The Most Important Gift You Can Give Your High School Graduate
Congratulations Mom and Dad! You’re now in those important months before you send your pride and joy off to college – for many of you, a milestone in your own parenting journey.
I know the drill all too well – having sent three children off to college in the last decade. I remember the stocking up of bedding, toiletries, printer paper and cartridges – along with what seemed to be a lifetime supply of deodorant, shampoo and Ramen Noodles.
I also remember my kids wanting to squeeze in every last minute of fun with their friends – between graduation and the day they left for college. Hanging out at the beach late at night. Big parties. And excursions taking them away for the weekend. The entire summer seemed to morph into one big celebration.
I have many memories with each of my children at that important time in their life.
But the biggest memory I have was being aware that our parent – child relationship was changing.
What I learned during those months, however, was an eye-opener.
For starters, you don’t need to stock up on everything before your child leaves for college. They do have access to drugstores, grocery stores and outlets. They’ll be fine if you don’t buy them a nine-month supply of everything!
I also learned that the drama of all of the “farewell” parties is over-rated. Many of these kids will be back together at Thanksgiving and Winter Break – and they deal just fine with being apart from each other for a couple of months.
The most important thing I’ve learned – three times over – is that the evolving parent-child relationship during this time of life doesn’t mean the elimination of a parent-child relationship.
They are still children. You are still a parent. And that means you have some very real responsibilities to fulfill.
Over the years, I’ve seen the spectrum of parenting tactics when a child graduates from high school. I’ve seen the eternal helicopter parent – the one that refuses to let their child go and grow. I’ve also seen many a parent view the time between high school and college as a time to toss in the towel. Turn in their parenting timecard because, after all, “kids are going to do what they want.”
I have nothing but respect for every family. But here’s what I’ve learned with my family:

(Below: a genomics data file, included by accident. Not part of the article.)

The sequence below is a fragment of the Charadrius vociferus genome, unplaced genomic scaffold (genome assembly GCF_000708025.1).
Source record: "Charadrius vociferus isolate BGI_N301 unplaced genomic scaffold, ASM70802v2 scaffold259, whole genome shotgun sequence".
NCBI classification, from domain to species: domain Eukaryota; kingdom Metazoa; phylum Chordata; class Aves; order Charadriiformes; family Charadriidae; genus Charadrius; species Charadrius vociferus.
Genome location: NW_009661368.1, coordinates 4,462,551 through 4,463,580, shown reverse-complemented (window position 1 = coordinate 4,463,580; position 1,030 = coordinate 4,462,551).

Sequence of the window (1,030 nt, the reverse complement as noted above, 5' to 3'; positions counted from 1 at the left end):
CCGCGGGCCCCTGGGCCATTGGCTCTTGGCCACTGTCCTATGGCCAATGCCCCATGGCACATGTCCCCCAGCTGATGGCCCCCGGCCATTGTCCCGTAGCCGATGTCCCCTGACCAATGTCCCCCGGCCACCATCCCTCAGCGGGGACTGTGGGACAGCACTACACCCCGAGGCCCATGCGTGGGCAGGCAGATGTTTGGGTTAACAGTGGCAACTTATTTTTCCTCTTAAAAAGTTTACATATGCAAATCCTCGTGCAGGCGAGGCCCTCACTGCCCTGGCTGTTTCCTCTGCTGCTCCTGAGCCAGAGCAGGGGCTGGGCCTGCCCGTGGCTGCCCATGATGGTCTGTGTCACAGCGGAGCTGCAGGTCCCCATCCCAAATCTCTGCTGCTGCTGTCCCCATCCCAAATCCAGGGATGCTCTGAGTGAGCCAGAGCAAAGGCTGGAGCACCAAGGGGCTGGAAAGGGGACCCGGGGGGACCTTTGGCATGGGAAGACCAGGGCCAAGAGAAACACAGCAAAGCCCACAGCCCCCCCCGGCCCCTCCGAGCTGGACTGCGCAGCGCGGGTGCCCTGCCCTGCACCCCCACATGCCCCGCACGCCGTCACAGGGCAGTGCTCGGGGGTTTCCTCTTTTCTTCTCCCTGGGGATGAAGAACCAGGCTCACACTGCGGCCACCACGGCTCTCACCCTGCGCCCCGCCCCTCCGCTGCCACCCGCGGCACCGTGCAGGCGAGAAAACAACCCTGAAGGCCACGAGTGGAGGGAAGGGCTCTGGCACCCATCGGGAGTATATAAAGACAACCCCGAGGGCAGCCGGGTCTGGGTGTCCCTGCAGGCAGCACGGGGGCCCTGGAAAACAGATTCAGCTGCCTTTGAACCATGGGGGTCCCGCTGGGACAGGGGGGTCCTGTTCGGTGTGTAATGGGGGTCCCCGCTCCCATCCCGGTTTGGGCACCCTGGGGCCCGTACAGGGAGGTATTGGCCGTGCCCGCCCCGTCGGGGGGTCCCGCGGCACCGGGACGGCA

There’s a lot of parenting still to be done – and needed – as your child transitions from high school to college, experiences college and, believe it or not, graduates from college. But your parenting role does change.
Hopefully, you begin to become one of your child’s trusted advisors, sounding boards and voices of reason as they navigate these new years.
And in that evolving role, nothing you discuss with your child is as important as their relationship with alcohol. Nothing. Because it will impact their entire life.
We’re all at different places with our children – and that includes where we are when it comes to discussing a healthy relationship with alcohol. I was at different places with each of my three children when they graduated from college.
I get it. It can be uncomfortable. And it can also be polarizing.
So here’s a tip: Approach it from a perspective of health – and not a perspective of “rules” you are making. Educate yourself on the implications of drinking at your child’s age. Understand the benefits of deferring drinking as long as possible. Educate yourself about the incredible amount of social, academic and personal issues your child will likely deal with in the coming months.
And recognize that your child’s experience with college will not mirror the experience you had. They are living their own life.
Of utmost importance, don’t ignore your responsibility this summer, as their parent, on this topic.
Be clear. Be direct. And tie everything to their health. It’s okay to say “no” to them. They will respect you. But more than anything, steer your conversations to help them be better equipped to make wise decisions on their own in the coming months.
Most of all take pride in the fact that – as much as your child may appear to not need you – they still do. (And in many ways they need you more than ever. Just in a different way.)
As you navigate the next couple of months before your child heads off to college, stay steady on the course of parenting. Maintain family rules. Educate yourself. Talk to your child about the many challenges they may face in the coming months – and lay the groundwork for staying connected during their college years in a strong, positive way.
Jim Higley is an award-winning author and a national advocate for fatherhood and men’s health issues.
*The views and opinions expressed in this blog are solely those of the author and do not necessarily reflect the views of the Foundation for Advancing Alcohol Responsibility (Responsibility.org) or any Responsibility.org member.*Comments